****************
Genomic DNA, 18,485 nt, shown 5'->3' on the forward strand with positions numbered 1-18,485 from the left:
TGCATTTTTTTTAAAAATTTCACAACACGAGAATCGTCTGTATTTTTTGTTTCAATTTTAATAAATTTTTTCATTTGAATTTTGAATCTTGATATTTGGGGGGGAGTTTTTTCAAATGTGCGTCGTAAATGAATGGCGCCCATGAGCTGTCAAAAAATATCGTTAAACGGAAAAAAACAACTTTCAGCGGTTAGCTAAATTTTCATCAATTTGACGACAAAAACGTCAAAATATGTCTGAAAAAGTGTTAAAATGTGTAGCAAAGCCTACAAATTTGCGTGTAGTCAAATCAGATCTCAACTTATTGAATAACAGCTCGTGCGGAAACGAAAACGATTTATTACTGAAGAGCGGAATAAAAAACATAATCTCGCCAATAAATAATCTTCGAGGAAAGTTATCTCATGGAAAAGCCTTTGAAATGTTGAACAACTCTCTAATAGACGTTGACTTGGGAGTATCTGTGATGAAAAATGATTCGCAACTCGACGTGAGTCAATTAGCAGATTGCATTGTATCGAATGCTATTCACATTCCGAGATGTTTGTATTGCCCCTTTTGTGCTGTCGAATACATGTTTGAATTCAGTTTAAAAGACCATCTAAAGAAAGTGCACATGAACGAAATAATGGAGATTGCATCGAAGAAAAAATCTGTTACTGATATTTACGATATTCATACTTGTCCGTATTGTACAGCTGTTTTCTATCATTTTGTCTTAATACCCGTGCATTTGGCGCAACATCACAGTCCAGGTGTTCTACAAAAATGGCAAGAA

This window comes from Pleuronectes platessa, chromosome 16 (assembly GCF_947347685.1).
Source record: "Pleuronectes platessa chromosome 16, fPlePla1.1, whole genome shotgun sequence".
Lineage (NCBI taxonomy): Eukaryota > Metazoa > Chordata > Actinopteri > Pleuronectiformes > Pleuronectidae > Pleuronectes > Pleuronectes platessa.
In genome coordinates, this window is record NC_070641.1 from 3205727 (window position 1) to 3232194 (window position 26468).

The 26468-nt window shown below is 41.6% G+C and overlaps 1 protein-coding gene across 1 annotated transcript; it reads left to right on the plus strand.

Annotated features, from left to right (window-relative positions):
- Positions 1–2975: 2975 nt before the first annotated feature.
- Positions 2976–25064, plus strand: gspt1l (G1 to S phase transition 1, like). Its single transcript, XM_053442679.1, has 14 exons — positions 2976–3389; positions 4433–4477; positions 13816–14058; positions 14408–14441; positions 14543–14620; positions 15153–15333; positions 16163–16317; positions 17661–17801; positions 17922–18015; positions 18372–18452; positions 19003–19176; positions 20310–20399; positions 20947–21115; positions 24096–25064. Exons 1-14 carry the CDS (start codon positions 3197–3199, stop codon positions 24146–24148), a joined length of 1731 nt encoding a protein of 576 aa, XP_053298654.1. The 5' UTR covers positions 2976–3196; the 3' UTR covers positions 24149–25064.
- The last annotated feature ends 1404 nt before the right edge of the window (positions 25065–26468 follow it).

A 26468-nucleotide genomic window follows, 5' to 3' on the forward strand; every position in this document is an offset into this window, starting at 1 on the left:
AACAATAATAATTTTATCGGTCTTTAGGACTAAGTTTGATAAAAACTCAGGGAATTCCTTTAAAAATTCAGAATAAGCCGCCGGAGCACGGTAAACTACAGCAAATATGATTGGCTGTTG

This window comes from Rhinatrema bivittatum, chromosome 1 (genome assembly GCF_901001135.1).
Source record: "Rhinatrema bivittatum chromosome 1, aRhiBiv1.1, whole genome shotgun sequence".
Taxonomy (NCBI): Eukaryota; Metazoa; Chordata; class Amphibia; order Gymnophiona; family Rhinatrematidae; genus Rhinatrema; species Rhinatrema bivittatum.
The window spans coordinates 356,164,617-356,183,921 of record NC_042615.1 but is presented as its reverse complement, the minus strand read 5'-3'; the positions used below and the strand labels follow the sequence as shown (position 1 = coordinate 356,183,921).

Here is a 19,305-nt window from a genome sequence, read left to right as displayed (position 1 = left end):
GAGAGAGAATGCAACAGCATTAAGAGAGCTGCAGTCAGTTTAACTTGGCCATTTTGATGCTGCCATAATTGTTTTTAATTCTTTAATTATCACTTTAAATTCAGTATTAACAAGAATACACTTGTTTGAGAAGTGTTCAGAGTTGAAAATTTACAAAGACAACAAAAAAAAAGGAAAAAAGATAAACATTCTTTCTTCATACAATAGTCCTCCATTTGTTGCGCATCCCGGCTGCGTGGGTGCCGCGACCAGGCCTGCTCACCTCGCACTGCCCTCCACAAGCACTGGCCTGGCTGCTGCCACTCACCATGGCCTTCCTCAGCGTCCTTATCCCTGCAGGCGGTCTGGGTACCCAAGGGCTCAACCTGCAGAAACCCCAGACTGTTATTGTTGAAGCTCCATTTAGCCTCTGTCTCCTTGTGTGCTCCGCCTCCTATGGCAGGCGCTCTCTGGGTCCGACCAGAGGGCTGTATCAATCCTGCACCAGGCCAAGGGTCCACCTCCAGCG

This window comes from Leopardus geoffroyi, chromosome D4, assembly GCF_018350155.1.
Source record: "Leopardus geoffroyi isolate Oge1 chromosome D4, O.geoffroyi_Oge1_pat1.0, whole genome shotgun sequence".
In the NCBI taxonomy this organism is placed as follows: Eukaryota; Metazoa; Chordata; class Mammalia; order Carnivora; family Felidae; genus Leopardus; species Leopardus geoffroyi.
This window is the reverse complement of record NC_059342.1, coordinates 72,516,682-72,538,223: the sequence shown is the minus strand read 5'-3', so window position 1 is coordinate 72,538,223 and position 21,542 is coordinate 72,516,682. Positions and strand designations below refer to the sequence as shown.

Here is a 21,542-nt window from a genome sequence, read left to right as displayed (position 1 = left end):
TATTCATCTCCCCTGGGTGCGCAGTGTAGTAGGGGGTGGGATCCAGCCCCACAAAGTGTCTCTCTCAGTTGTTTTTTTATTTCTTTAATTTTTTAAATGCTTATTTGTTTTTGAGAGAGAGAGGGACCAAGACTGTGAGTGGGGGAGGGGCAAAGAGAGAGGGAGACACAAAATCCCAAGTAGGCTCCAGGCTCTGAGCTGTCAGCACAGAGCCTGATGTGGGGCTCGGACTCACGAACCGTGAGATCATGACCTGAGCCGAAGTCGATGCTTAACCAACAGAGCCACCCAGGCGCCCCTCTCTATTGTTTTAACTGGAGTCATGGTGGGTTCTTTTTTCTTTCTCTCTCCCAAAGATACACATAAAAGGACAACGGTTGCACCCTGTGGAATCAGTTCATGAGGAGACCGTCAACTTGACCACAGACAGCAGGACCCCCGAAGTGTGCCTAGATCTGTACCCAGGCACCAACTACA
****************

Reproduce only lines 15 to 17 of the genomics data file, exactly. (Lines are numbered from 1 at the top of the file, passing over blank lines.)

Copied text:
Source record: "Rhinatrema bivittatum chromosome 1, aRhiBiv1.1, whole genome shotgun sequence".
Taxonomy (NCBI): Eukaryota; Metazoa; Chordata; class Amphibia; order Gymnophiona; family Rhinatrematidae; genus Rhinatrema; species Rhinatrema bivittatum.
The window spans coordinates 356,164,617-356,183,921 of record NC_042615.1 but is presented as its reverse complement, the minus strand read 5'-3'; the positions used below and the strand labels follow the sequence as shown (position 1 = coordinate 356,183,921).